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Tsing Hua Journal of Chinese Studies
ISSN 0577-9170; DOI 10.6503/THJCS


A Desire for the “Western Beauty”: Gender and Sexual Fantasies in the Early 20 th Century Chinese Feminist and Nationalist Discourses

Vol. 30 No. 1   3/2000  


A Desire for the “Western Beauty”: Gender and Sexual Fantasies in the Early 20th Century Chinese Feminist and Nationalist Discourses


Jen-peng Liu









Key words

The “Western Beauty”, Gender and Sexual Fantasies, Early 20th Century, Chinese Feminist and Nationalist Discourses, Liang Qichao’s, postcolonial Theories, Two Hundred Million Women. Chinese Women, Modern Chinese intellectual thought, Feminism, Nationalism


     This paper reads Liang Qichao’s (1873-1929) essays alongside postcolonial positional-ties and desires. I hope to elucidate how, in the historical processes of imperial colonialism, a nation that sees itself as both “weak(sickly)” yet “big (great)” discursively negotiates the relations between different” women” and different “men”; in the ultimate hope of moving towards alternative de-colonizing modes of knowledge.

     In his essay “On Revitalizing the People”, Liang Qichao wholly affirms Western Imperialism’s use of military weapons, commerce and industry, or indeed the church, as tools for expansion. Judging his own country from the eyes of the more powerful nations, he finds that his weakly country is “ghostly, sickly, feminine, approaching nightfall,” Moreover, this country has only “feminine but no masculine virtues. The ways of ghost and not those of men,” In a competitive fit, Liang sees before him a nation that is feminine and sickly, almost a ghostly apparition.

      Yet, when Liang writes of Chinese intellectual thought, China is positioned as the biggest country on the largest of five continents. More, from the view of a world history, that is, “the intellectual history of the Middle Ages, we Chinese are the first,” and “as for the intellectual history of the Middle Ages, we Chinese are the first” again, finally, the twentieth century heralds the ages of the “wedding” between Euro-American and Chinese civilizations, when “the Western Beauty will produce beautiful children for our family, and thereby multiply our patriline “This truly is a venerably aged and authoritative patriarchal country. At the conjunction of various time differences, what erotic relations are produced and imagined when an aged and sickly old “China” faces a young and strong “West”? A complex desire for the “Western Beauty” is, in my opinion, the reticence/noisy siren seducing the feminist and nationalist discourses at this time.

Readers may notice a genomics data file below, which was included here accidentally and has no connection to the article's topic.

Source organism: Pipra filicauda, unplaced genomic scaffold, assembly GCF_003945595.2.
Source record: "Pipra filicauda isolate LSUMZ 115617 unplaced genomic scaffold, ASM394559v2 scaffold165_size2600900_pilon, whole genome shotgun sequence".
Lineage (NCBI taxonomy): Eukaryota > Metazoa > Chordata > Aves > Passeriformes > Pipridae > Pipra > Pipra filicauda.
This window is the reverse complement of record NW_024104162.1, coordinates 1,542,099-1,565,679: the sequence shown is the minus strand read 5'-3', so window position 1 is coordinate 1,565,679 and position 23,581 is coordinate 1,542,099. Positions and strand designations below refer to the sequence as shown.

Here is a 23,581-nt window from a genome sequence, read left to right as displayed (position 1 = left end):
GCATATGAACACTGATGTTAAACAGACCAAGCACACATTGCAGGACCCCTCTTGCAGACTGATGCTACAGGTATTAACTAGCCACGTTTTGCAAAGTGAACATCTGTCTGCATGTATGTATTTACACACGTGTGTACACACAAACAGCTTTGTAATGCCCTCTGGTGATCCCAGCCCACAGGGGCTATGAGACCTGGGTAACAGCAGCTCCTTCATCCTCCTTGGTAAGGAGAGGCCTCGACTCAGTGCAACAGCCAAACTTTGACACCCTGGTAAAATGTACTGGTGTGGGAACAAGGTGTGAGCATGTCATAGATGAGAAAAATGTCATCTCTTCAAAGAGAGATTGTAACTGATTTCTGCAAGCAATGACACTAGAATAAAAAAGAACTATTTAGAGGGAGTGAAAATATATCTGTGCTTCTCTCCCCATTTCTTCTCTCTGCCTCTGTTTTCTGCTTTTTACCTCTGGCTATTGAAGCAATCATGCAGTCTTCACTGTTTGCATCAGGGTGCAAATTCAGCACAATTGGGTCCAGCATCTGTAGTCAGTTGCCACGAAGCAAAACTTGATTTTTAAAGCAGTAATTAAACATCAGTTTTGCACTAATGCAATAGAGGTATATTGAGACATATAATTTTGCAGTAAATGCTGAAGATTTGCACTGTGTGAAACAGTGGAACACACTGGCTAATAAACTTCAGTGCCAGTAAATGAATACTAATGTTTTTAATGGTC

In Liang’s writings on the education of women, women are both the multitude that do not produce but merely partake of the products of e ducation, their status in society , are an index to the nation’s strength. Is this woman then “self”, or “other”? Furthermore, what might the relation be between these multitudinous women that do not produce, and the singular “Western Beauty,” how are these two imaginings interwoven and mediated.



Author: Jen-peng Liu
Genre: Article
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